This article originally appeared in the November 2019 edition of Senior Scope. Article by Seth Thomas. Photos courtesy Unsplash.

Food label readers will likely have an easier time comparing foods at the grocery story this winter, when the new Nutrition Facts label becomes a requirement for large food manufacturers.

The U.S. Food and Drug Administration (FDA) published the updated rules on packaged food labels back in 2016. While some food products already display the new label, manufacturers who top $10 million in annual sales will be required to make the switch by the first of January. Manufacturers making less than $10 million in annual sales will be required to comply by January 2021.

“These changes were based on science,” said Katlynn Ferreira, a registered dietitian with Coastline. “It’s a better tool for how we’re eating, what we’re eating and what we know about nutrition today. It’s supposed to be a tool to help us make smarter food choices.”

Perhaps the biggest change to the label is right at the top: the serving size and calorie count are now listed in larger, bolder font, making it easier to read. Ferreira said the way the serving size is now measured will better reflect the reality of what people are actually eating and drinking.

Take, for example, ice cream. She said a serving size of ice cream has traditionally been listed as half of a cup. Now a serving size of ice cream is two-thirds of a cup. Similarly, some food packages will be required to display two columns: one based on a serving size, and one based on the entire container.

Certain parts of the label have been added or removed. For example, the “Calories from Fat” section has been eliminated altogether because research shows it’s more important to focus on the type of fat than the amount. However, the new rules require food manufacturers to include any added sugars.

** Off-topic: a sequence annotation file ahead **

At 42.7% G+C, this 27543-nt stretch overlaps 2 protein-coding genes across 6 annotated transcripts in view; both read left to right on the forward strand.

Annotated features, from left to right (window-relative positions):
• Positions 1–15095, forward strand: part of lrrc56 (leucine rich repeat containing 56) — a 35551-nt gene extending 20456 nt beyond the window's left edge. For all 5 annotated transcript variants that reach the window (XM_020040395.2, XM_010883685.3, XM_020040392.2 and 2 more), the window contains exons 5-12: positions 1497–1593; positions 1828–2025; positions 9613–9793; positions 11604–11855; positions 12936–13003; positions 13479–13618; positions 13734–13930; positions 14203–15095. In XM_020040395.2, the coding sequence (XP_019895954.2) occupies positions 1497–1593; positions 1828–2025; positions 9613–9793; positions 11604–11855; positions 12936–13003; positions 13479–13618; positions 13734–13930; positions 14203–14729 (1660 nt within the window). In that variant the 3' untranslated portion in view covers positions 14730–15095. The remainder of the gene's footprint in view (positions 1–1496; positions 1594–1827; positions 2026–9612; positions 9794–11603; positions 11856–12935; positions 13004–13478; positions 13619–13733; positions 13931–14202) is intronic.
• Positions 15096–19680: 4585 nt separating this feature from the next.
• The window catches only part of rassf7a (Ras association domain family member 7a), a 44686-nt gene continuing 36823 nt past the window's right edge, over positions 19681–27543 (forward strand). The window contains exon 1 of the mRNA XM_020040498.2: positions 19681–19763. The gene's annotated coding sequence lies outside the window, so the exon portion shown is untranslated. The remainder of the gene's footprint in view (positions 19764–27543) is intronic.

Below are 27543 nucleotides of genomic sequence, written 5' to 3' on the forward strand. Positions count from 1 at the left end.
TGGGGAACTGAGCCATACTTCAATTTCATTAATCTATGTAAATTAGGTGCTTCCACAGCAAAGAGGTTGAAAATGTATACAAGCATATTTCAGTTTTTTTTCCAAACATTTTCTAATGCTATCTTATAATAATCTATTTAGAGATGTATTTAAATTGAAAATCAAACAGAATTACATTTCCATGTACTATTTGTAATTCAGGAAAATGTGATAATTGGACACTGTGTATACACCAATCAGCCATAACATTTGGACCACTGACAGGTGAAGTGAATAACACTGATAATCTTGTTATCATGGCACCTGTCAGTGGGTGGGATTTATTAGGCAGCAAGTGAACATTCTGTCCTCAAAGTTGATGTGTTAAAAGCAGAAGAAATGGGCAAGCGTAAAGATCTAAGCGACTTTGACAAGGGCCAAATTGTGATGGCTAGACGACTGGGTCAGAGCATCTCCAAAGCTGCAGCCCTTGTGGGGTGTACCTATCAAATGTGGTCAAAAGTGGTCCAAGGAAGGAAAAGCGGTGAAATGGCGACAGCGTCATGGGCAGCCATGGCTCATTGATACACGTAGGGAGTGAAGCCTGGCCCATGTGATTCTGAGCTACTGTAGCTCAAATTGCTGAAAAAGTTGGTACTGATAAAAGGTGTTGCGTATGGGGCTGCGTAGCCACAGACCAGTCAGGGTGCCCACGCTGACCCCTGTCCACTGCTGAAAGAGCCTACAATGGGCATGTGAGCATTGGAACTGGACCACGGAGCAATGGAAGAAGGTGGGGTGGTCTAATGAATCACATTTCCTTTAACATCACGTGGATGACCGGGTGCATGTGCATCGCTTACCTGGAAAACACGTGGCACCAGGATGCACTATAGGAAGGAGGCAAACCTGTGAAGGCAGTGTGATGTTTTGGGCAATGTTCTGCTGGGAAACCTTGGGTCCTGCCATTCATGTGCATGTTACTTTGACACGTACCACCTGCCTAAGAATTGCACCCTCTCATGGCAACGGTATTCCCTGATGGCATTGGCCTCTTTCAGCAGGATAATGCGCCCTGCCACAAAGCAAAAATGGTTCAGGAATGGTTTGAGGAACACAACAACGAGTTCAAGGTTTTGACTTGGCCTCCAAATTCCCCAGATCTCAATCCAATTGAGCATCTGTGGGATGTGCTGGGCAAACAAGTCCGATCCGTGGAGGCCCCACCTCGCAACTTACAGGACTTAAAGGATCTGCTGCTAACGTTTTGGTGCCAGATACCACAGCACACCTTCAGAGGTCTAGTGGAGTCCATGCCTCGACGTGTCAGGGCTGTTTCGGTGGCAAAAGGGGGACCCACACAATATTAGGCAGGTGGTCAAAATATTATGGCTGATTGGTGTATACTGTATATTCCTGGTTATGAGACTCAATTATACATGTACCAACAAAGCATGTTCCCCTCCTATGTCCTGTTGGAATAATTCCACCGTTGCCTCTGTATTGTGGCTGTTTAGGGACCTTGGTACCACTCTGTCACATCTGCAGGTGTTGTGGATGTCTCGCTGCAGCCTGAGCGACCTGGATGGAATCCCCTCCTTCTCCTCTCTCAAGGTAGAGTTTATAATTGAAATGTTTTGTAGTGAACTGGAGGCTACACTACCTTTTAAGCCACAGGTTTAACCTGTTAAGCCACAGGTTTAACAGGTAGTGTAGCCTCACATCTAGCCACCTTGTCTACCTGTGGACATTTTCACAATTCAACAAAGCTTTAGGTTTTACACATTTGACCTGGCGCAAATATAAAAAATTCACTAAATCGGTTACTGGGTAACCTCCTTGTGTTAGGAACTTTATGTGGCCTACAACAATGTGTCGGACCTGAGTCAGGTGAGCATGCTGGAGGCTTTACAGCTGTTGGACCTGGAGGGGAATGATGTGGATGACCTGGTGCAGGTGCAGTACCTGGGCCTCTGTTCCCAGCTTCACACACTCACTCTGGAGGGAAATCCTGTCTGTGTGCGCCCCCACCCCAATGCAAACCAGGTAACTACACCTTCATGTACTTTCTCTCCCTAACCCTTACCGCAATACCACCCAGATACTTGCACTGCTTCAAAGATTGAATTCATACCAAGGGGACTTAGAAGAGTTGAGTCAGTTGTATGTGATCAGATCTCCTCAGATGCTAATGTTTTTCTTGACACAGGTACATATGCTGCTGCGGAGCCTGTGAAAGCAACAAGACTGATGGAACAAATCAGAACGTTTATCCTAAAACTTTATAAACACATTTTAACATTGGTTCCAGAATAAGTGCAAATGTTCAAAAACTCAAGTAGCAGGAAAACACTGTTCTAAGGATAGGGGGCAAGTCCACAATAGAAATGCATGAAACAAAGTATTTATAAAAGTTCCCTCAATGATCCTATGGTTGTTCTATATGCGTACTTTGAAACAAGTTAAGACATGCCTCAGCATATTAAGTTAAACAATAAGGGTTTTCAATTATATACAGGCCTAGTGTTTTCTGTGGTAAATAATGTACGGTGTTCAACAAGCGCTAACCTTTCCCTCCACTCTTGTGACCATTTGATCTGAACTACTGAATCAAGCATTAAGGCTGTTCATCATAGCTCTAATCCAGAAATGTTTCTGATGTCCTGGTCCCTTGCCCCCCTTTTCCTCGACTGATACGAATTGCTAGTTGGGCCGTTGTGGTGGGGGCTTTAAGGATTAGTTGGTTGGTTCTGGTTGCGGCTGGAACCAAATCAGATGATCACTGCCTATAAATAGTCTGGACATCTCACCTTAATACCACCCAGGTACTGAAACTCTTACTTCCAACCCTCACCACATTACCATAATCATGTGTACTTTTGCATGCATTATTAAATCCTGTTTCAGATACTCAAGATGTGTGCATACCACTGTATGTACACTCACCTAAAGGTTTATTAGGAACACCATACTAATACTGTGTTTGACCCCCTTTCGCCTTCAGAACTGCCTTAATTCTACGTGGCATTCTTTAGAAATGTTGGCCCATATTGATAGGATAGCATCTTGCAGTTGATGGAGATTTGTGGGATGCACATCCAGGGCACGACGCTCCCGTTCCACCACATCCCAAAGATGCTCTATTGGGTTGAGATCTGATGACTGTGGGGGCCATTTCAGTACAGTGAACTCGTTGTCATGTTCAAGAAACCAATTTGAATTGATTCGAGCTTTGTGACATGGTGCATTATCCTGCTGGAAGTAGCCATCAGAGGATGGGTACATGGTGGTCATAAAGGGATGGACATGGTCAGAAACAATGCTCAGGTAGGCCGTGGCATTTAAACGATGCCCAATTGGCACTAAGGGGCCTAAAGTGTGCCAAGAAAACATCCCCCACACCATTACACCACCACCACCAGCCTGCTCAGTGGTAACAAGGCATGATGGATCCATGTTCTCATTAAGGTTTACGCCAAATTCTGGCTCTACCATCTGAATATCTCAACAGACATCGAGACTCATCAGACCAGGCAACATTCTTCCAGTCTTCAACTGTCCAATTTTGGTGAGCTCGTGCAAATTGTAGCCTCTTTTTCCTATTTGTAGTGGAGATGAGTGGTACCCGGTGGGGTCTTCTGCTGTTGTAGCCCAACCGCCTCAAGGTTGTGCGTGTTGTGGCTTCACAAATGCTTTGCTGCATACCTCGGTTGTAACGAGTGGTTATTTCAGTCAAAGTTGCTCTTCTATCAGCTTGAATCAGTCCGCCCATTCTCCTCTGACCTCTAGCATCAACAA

“Added sugars are new to the food label because we now know how prevalent it is in our food system,” Ferreira said. “We want to be conscious about how much added sugar we’re eating. Natural sugar is okay in a balanced diet, but added sugar can be in so many foods – like bread and ketchup.”

The American Heart Association recommends that you limit added sugars to about six teaspoons (25 grams) per day for women and nine teaspoons (36 grams) per day for men. A 12-ounce can of cola contains about 39 grams of sugar.

Toward the bottom of the label, you may no longer see Vitamins A and C, which are not required. Vitamin D and potassium are new requirements, and calcium and iron will continue to be required. Ferriera explained that these changes were made to account for what people are eating: Americans are not commonly deficient in Vitamins A and C, but are more regularly deficient in Vitamin D, calcium, iron and potassium.

The FDA also changed the percent daily value for certain nutrients. If you were to take a particular food product and compare its old label with the new label, the percentages may be different. That’s because the recommended daily amounts have been slightly altered based on the latest research. For example, the daily percentage of salt has been lowered from 2,400 milligrams to 2,300 milligrams. The recommended amount of dietary fiber has been increased from 25 grams to 28 grams.

Finally, the note that appears at the very bottom of the label has been updated to better explain what “% Daily Value” means. Generally, this footnote explains that the percentages that appear throughout the label are based off of a 2,000-calorie-a-day diet. However, not everyone needs to consume exactly 2,000 calories a day.

“We have different needs, restrictions and body types,” said Ferreira. “Keep that in mind when you’re looking at the percentages on the food label.”

To learn more about the changes to the Nutrition Facts label, visit the U.S. Food and Drug Administration at fda.gov. For more nutrition tips, visit the Dartmouth Council on Aging’s free Pound by Pound group, held Mondays at 10 a.m., where Ferreira is a regular guest speaker.

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